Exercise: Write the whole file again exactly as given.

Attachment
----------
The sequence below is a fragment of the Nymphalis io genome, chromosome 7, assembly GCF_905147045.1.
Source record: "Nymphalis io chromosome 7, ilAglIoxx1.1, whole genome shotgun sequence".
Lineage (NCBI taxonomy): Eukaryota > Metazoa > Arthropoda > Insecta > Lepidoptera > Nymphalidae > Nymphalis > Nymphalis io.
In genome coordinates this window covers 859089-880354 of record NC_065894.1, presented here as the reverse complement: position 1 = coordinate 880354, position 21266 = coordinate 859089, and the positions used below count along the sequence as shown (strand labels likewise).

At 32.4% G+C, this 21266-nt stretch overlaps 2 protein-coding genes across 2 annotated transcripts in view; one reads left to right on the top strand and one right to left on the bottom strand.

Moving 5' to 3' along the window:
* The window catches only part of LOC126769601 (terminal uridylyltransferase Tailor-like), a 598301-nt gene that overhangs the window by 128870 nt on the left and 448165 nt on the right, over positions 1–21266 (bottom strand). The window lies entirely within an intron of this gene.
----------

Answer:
The sequence below is a fragment of the Nymphalis io genome, chromosome 7, assembly GCF_905147045.1.
Source record: "Nymphalis io chromosome 7, ilAglIoxx1.1, whole genome shotgun sequence".
Lineage (NCBI taxonomy): Eukaryota > Metazoa > Arthropoda > Insecta > Lepidoptera > Nymphalidae > Nymphalis > Nymphalis io.
In genome coordinates this window covers 859089-880354 of record NC_065894.1, presented here as the reverse complement: position 1 = coordinate 880354, position 21266 = coordinate 859089, and the positions used below count along the sequence as shown (strand labels likewise).

At 32.4% G+C, this 21266-nt stretch overlaps 2 protein-coding genes across 2 annotated transcripts in view; one reads left to right on the top strand and one right to left on the bottom strand.

Moving 5' to 3' along the window:
* The window catches only part of LOC126769601 (terminal uridylyltransferase Tailor-like), a 598301-nt gene that overhangs the window by 128870 nt on the left and 448165 nt on the right, over positions 1–21266 (bottom strand). The window lies entirely within an intron of this gene.